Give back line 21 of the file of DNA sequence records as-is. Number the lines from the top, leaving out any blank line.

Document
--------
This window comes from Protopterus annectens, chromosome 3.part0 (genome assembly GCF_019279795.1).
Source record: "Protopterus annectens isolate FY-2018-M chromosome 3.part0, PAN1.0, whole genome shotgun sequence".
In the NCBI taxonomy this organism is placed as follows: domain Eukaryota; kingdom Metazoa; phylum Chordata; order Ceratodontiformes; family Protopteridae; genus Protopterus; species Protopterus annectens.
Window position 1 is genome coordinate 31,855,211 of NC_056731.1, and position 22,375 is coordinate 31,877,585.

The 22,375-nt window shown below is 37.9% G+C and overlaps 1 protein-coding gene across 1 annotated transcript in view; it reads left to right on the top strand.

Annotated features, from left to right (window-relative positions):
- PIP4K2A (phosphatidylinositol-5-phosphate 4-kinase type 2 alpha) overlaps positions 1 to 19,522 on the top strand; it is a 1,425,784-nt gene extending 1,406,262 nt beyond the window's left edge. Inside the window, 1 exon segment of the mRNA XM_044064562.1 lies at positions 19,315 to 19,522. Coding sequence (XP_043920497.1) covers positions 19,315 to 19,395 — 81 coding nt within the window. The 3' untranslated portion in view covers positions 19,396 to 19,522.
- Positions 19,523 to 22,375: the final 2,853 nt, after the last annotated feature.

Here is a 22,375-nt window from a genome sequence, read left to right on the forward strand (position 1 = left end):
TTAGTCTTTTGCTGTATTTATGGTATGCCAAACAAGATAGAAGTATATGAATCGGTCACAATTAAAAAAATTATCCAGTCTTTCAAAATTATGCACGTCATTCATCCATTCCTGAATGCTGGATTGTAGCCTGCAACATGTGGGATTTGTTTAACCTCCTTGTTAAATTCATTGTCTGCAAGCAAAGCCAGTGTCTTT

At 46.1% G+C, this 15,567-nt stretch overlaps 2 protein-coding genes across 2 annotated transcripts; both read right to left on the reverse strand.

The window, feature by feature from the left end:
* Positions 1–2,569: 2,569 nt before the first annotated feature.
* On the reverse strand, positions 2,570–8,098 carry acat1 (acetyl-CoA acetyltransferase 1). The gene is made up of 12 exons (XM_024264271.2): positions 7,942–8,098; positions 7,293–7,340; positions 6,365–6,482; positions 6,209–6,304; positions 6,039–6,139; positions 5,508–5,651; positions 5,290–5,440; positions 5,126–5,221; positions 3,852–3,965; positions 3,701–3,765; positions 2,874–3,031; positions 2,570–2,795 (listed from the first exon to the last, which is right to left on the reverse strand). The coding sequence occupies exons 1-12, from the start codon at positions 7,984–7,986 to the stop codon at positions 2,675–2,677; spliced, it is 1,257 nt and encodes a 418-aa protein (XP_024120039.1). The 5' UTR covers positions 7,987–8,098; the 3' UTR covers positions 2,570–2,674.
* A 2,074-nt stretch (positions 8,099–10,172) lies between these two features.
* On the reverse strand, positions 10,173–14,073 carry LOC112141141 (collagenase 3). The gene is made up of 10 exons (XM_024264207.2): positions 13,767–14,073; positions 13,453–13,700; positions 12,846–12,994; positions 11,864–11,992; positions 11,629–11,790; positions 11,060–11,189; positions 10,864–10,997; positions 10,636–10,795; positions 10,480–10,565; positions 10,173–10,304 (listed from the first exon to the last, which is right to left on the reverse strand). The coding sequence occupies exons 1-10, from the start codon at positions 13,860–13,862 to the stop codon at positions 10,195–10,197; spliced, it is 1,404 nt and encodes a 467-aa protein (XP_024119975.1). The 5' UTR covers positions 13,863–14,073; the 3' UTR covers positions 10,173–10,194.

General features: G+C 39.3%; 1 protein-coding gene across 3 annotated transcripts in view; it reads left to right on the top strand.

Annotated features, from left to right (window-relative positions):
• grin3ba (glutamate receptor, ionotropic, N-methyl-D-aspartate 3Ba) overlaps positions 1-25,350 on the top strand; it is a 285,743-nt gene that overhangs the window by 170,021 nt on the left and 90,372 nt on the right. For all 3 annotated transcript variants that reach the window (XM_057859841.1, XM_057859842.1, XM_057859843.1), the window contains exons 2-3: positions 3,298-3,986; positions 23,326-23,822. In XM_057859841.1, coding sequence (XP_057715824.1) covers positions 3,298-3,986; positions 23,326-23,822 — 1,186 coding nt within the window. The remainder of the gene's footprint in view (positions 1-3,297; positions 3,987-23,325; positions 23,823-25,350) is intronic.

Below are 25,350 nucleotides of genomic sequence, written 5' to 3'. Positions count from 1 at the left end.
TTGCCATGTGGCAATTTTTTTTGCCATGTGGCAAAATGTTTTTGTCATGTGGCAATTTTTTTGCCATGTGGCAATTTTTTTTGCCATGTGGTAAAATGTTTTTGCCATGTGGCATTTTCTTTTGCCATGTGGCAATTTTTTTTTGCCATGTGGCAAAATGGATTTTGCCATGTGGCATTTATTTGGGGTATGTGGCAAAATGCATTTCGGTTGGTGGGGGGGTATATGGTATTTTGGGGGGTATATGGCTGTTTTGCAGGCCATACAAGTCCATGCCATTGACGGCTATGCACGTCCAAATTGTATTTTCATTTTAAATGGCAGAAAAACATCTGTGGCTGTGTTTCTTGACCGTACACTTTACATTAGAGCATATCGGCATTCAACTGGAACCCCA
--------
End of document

TTGCCATGTGGCAATTTTTTTTGCCATGTGGCAAAATGTTTTTGTCATGTGGCAATTTTTTTGCCATGTGGCAATTTTTTTTGCCATGTGGTAAAATGTTTTTGCCATGTGGCATTTTCTTTTGCCATGTGGCAATTTTTTTTTGCCATGTGGCAAAATGGATTTTGCCATGTGGCATTTATTTGGGGTATGTGGCAAAATGCATTTCGGTTGGTGGGGGGGTATATGGTATTTTGGGGGGTATATGGCTGTTTTGCAGGCCATACAAGTCCATGCCATTGACGGCTATGCACGTCCAAATTGTATTTTCATTTTAAATGGCAGAAAAACATCTGTGGCTGTGTTTCTTGACCGTACACTTTACATTAGAGCATATCGGCATTCAACTGGAACCCCA